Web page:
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I've never seen a generation so focused on defining the Gospel, but so uninterested in sharing it.I have not had the opportunity to read the transcript from the sermon but I do find the quote compelling. My guess is that pastor Hunt may have been referring to the discussion/debate within the Southern Baptist Convention (SBC) over soteriology. I would not be surprised if many folks on both sides of the soteriological discussion have been "so focused on defining the Gospel" that they have failed to share the Gospel faithfully.
That being said, the Gospel must be defined before it can be declared. What is the gospel that is to be declared?
For I delivered to you as of first importance what I also received: that Christ died for our sins in accordance with the Scriptures, that he was buried, that he was raised the third day in accordance with the Scriptures, . . ." (I Corinthians 15:3-4).Paul delivered what he had received. What he had received was a specific and defined message.
Jude writes in his short letter:
Beloved, although I was very eager to write to you about our common salvation, I found it necessary to write appealing to you to contend for the faith that was once for all delivered to the saints (Jude 3).Notice that Jude writes of "the faith that was once for all delivered to the saints." He is referring to a specific and well-defined body of truth. Jude's message was not a fuzzy declaration about a general Christ.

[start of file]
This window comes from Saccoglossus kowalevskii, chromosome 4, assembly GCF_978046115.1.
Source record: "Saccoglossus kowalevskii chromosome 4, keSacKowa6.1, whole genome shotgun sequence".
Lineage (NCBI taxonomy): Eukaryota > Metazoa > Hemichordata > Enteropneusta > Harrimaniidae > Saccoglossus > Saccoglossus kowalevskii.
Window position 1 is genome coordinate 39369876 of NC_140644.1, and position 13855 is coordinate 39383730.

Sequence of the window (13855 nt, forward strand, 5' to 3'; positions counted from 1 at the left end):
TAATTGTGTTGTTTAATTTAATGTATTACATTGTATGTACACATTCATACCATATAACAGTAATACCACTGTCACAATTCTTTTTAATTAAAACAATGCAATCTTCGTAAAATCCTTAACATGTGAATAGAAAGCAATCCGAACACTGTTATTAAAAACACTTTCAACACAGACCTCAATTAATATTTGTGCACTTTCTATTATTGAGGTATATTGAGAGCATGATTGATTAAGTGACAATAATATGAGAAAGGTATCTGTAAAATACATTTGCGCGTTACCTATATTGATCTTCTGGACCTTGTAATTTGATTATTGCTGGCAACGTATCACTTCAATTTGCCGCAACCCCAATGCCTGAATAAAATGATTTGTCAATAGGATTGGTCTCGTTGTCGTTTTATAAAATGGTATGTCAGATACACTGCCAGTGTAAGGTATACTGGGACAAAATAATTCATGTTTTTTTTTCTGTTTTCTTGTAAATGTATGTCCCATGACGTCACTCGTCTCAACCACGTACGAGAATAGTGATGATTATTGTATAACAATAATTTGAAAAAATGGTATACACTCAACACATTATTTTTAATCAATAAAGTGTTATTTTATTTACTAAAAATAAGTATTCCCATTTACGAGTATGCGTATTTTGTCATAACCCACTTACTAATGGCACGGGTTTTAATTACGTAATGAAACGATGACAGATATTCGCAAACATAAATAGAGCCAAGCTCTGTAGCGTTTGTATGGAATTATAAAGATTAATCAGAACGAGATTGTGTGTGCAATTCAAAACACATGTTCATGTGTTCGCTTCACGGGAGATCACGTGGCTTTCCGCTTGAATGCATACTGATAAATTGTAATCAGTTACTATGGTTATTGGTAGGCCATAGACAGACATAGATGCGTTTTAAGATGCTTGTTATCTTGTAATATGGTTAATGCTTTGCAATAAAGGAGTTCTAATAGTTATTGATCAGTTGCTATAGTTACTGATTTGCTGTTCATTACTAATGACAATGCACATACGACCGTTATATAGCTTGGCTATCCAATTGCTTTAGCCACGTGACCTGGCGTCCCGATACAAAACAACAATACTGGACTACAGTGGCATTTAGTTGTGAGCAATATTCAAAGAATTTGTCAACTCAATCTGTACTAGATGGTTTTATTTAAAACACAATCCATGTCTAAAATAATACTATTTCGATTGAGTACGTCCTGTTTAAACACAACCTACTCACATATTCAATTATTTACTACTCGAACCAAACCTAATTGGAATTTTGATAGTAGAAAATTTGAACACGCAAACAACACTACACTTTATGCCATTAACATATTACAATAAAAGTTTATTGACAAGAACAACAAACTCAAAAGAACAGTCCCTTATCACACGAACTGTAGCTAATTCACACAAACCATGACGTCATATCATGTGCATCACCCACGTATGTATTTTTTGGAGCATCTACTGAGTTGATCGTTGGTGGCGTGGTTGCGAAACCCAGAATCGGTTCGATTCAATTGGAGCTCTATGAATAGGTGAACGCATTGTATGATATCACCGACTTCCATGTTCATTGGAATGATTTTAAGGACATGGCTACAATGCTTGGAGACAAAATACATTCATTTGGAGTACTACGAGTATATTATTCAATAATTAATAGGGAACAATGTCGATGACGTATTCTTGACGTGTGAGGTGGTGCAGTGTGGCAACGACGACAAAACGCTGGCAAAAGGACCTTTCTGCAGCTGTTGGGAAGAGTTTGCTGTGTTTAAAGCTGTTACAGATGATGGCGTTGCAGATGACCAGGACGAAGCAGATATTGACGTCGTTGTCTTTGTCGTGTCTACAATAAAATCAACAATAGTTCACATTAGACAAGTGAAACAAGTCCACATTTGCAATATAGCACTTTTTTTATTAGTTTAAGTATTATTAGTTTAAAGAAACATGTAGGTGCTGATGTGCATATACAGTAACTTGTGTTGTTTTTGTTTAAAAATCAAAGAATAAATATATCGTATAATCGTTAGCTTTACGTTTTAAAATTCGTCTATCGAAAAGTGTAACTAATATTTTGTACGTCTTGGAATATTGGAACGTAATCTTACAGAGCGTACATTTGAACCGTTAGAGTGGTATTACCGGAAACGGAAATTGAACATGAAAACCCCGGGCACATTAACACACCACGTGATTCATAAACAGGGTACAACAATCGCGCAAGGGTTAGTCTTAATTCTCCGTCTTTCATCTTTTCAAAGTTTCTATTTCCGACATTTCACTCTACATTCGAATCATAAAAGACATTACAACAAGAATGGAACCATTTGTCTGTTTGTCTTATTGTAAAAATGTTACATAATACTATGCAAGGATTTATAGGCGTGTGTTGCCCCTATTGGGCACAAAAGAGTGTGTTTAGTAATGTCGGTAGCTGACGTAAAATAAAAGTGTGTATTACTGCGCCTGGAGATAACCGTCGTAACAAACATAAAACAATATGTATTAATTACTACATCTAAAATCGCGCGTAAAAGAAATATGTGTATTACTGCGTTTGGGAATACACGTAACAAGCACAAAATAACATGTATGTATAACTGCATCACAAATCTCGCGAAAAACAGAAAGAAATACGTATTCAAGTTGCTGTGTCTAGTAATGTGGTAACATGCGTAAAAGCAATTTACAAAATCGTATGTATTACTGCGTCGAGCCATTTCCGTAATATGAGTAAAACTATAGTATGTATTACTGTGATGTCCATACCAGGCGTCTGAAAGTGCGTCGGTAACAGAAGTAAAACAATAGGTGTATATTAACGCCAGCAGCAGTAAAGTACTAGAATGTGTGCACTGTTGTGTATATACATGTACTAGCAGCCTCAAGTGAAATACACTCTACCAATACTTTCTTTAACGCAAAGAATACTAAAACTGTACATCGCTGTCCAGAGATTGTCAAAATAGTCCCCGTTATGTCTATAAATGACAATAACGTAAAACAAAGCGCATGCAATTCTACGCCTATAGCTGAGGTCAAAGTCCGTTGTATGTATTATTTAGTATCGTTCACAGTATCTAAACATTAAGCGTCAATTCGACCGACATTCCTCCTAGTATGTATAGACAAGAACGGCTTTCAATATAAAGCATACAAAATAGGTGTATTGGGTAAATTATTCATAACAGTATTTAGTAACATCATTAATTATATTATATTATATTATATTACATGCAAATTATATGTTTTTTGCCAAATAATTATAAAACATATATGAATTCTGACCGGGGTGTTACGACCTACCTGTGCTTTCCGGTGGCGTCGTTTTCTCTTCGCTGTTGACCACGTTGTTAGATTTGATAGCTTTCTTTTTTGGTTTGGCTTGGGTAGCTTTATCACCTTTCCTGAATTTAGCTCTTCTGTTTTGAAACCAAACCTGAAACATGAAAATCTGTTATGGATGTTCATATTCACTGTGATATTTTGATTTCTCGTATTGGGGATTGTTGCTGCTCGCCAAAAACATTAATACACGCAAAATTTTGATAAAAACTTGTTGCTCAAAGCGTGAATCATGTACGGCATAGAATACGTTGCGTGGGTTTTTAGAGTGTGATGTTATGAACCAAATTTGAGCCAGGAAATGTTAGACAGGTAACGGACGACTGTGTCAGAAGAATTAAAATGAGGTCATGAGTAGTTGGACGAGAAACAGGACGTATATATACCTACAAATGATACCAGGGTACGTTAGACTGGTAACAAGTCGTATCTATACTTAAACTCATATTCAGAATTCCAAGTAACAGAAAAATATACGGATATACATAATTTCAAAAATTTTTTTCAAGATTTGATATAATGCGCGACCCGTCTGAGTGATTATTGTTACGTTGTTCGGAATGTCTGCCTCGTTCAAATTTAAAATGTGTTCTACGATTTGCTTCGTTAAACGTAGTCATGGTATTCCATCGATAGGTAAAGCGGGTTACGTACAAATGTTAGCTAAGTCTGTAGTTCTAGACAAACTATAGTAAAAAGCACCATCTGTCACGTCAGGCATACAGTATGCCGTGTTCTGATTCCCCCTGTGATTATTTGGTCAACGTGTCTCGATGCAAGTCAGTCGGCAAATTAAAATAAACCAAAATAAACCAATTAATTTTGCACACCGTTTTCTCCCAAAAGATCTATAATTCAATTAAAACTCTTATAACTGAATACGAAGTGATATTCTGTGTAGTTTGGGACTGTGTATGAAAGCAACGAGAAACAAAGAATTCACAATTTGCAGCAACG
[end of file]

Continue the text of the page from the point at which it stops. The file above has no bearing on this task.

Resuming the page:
As Christians we are to be specific in our proclamation. The faith that we profess and proclaim is referred to as "the apostles' teaching" (Acts 2:42). It is essential that we communicate an accurate gospel.
But if we or an angel from heaven should preach to you a gospel contrary to the one we preached to you, let him be accursed (Galatians 1:8).We must never be content to ascend to our ivory towers or descend to our musty basements because we are enamored with theological precision to the neglect of faithfully obeying Scripture. We must also never charge out into a lost world proclaiming a generic and biblically undefined Jesus. Definition is necessary to declaration. I know that Dr. Hunt would agree.
If you are reading this and imagine that I am criticizing pastor Hunt, nothing could be further from the truth. His statement is convicting, thought provoking, and challenging. When he served as president of the SBC (2008-10) he served faithfully and as a godly statesman. In recent years he has consistently demonstrated a graciousness and respect for people on both sides of the soteriological debate within the SBC. His example is one worthy of imitation. We should hear the challenge evident in his statement:
I've never seen a generation so focused on defining the Gospel, but so uninterested in sharing it.
Amen! Let us never be guilty of stroking our theological beards while a lost world sprints to hell. Yet in the name of action let us not be found unfaithful by declaring an unclear message. There are far too many people proclaiming a Jesus that is but a faint resemblance of the biblical Christ. It is really both/and isn't it. We must go to the study, allow our hearts to be saturated with the biblical gospel, come to grips with "the faith that was once for all delivered," get our hearts hot with a passion for Christ, and then go into the world and proclaim the "gospel of the glory of the blessed God" (I Timothy 1:11). We can do no less. The gospel is a sacred trust. Definitions are vital in our preaching and witnessing.